In 2007, I raged – initially – at the drafting of Lawrence Timmons with the 15th pick. I was surprised that the Steelers were calling him an outside linebacker for their scheme when in reality he was a 4-3 will backer.
Well, the Steelers moved him inside to replace their weakest linebacker and now it appears they have their pass-downs coverage backer for the next several years. Fine.
But the Steelers are looking at Lawrence Timmons II at this combine. His name is Sean Weatherspoon. Like Timmons, he’s really a 4-3 will backer with similar size and speed.
Weatherspoon had an admittedly uneven senior season, and played poorly when moved inside against Navy in Missouri’s bowl loss. But, at the Senior Bowl, he played his best football of the season as a middle backer. Weatherspoon dropped fluidly and quickly into coverage and shot gaps to take down ballcarriers. And he did it all loudly, since he’s an enthusiastic and passionate leader. But, at his size, he doesn’t take on blocks. He runs around them, so I still feel he’d fit better as a 4-3 will backer. He’s Timmons Lite.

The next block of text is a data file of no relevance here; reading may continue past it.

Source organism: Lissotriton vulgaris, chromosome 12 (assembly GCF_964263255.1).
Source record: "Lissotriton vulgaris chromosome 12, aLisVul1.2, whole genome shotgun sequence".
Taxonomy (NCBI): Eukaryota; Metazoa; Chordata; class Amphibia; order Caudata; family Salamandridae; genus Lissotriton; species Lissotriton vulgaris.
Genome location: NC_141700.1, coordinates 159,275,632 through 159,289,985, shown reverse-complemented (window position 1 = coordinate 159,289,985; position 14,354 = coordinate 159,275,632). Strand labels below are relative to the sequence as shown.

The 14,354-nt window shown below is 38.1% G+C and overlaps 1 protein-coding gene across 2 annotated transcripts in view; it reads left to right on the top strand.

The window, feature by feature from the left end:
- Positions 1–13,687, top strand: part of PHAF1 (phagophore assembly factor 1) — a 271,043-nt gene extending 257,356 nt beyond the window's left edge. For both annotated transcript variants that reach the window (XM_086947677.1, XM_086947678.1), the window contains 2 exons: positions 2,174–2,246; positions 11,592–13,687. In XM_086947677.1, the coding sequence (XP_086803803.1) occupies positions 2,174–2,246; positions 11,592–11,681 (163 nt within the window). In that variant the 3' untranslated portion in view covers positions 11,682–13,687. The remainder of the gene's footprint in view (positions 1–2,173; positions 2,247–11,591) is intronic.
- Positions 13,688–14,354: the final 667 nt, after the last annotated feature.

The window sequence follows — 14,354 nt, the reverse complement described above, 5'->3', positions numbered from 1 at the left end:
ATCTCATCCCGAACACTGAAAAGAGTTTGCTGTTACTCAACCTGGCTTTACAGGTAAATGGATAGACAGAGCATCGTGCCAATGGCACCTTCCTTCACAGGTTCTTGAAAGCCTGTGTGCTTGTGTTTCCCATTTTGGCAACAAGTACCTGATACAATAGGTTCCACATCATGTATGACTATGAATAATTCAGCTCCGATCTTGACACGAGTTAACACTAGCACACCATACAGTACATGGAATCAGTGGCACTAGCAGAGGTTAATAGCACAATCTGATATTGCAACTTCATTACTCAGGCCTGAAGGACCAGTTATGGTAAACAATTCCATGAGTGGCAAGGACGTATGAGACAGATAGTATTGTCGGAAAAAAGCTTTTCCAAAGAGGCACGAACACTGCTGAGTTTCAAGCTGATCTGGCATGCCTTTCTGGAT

So why draft a second Timmons? Why draft an inside coverage backer who’ll have to be taken off the field on third downs because you already have one of those?
It doesn’t make sense to me, but I’ll watch Weatherspoon go through the paces at the combine today. And I’ll also watch Brandon Spikes, who, with his physical inside presence and third-down pass-rushing ability off the edge, makes more sense as James Farrior’s eventual replacement.
That is, of course, if Rolando McClain is already drafted in the first 17 picks, as expected.